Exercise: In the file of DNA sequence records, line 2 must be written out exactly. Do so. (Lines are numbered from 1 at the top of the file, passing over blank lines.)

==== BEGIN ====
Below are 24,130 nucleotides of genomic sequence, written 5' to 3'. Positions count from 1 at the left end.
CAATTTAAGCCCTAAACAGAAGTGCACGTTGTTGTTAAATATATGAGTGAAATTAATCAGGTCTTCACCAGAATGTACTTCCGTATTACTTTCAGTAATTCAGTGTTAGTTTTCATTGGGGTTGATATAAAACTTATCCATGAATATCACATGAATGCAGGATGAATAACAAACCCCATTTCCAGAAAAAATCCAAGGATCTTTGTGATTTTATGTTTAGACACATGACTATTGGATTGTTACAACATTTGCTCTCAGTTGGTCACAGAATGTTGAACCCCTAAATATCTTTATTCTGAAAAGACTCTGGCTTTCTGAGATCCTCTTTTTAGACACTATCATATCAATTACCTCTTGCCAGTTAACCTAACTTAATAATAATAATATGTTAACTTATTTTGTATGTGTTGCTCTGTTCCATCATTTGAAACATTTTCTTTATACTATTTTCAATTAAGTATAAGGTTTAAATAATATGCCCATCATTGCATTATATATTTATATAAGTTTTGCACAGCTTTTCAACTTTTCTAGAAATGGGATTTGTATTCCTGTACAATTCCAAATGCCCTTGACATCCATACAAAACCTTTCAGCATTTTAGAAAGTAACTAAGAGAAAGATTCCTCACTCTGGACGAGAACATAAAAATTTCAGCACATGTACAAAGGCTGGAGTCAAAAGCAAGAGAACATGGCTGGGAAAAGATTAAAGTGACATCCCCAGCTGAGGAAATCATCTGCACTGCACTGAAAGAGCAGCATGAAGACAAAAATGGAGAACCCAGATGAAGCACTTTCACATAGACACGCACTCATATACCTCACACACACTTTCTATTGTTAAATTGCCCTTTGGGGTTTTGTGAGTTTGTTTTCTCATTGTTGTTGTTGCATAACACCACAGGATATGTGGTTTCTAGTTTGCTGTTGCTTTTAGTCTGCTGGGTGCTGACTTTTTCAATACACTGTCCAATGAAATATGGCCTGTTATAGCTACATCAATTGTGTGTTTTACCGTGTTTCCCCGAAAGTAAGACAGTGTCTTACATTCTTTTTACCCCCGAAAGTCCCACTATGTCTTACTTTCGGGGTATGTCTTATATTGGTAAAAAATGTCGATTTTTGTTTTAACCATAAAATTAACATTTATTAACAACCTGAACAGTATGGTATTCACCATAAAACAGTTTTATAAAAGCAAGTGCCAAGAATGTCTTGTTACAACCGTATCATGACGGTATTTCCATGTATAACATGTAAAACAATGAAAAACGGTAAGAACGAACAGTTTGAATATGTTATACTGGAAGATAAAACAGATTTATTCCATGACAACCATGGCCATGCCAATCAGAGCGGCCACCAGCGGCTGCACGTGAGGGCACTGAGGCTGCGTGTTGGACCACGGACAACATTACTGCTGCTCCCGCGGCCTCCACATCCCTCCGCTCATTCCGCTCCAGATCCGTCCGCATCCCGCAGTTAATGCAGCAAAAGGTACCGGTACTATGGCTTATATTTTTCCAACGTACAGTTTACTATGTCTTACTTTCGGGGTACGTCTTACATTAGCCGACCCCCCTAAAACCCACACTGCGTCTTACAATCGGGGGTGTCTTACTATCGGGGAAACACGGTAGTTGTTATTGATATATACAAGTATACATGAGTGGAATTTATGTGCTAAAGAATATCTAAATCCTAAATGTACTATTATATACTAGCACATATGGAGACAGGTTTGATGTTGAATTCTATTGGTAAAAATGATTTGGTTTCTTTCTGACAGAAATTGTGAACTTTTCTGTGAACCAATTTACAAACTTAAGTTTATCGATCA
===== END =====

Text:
CAATTTAAGCCCTAAACAGAAGTGCACGTTGTTGTTAAATATATGAGTGAAATTAATCAGGTCTTCACCAGAATGTACTTCCGTATTACTTTCAGTAATTCAGTGTTAGTTTTCATTGGGGTTGATATAAAACTTATCCATGAATATCACATGAATGCAGGATGAATAACAAACCCCATTTCCAGAAAAAATCCAAGGATCTTTGTGATTTTATGTTTAGACACATGACTATTGGATTGTTACAACATTTGCTCTCAGTTGGTCACAGAATGTTGAACCCCTAAATATCTTTATTCTGAAAAGACTCTGGCTTTCTGAGATCCTCTTTTTAGACACTATCATATCAATTACCTCTTGCCAGTTAACCTAACTTAATAATAATAATATGTTAACTTATTTTGTATGTGTTGCTCTGTTCCATCATTTGAAACATTTTCTTTATACTATTTTCAATTAAGTATAAGGTTTAAATAATATGCCCATCATTGCATTATATATTTATATAAGTTTTGCACAGCTTTTCAACTTTTCTAGAAATGGGATTTGTATTCCTGTACAATTCCAAATGCCCTTGACATCCATACAAAACCTTTCAGCATTTTAGAAAGTAACTAAGAGAAAGATTCCTCACTCTGGACGAGAACATAAAAATTTCAGCACATGTACAAAGGCTGGAGTCAAAAGCAAGAGAACATGGCTGGGAAAAGATTAAAGTGACATCCCCAGCTGAGGAAATCATCTGCACTGCACTGAAAGAGCAGCATGAAGACAAAAATGGAGAACCCAGATGAAGCACTTTCACATAGACACGCACTCATATACCTCACACACACTTTCTATTGTTAAATTGCCCTTTGGGGTTTTGTGAGTTTGTTTTCTCATTGTTGTTGTTGCATAACACCACAGGATATGTGGTTTCTAGTTTGCTGTTGCTTTTAGTCTGCTGGGTGCTGACTTTTTCAATACACTGTCCAATGAAATATGGCCTGTTATAGCTACATCAATTGTGTGTTTTACCGTGTTTCCCCGAAAGTAAGACAGTGTCTTACATTCTTTTTACCCCCGAAAGTCCCACTATGTCTTACTTTCGGGGTATGTCTTATATTGGTAAAAAATGTCGATTTTTGTTTTAACCATAAAATTAACATTTATTAACAACCTGAACAGTATGGTATTCACCATAAAACAGTTTTATAAAAGCAAGTGCCAAGAATGTCTTGTTACAACCGTATCATGACGGTATTTCCATGTATAACATGTAAAACAATGAAAAACGGTAAGAACGAACAGTTTGAATATGTTATACTGGAAGATAAAACAGATTTATTCCATGACAACCATGGCCATGCCAATCAGAGCGGCCACCAGCGGCTGCACGTGAGGGCACTGAGGCTGCGTGTTGGACCACGGACAACATTACTGCTGCTCCCGCGGCCTCCACATCCCTCCGCTCATTCCGCTCCAGATCCGTCCGCATCCCGCAGTTAATGCAGCAAAAGGTACCGGTACTATGGCTTATATTTTTCCAACGTACAGTTTACTATGTCTTACTTTCGGGGTACGTCTTACATTAGCCGACCCCCCTAAAACCCACACTGCGTCTTACAATCGGGGGTGTCTTACTATCGGGGAAACACGGTAGTTGTTATTGATATATACAAGTATACATGAGTGGAATTTATGTGCTAAAGAATATCTAAATCCTAAATGTACTATTATATACTAGCACATATGGAGACAGGTTTGATGTTGAATTCTATTGGTAAAAATGATTTGGTTTCTTTCTGACAGAAATTGTGAACTTTTCTGTGAACCAATTTACAAACTTAAGTTTATCGATCA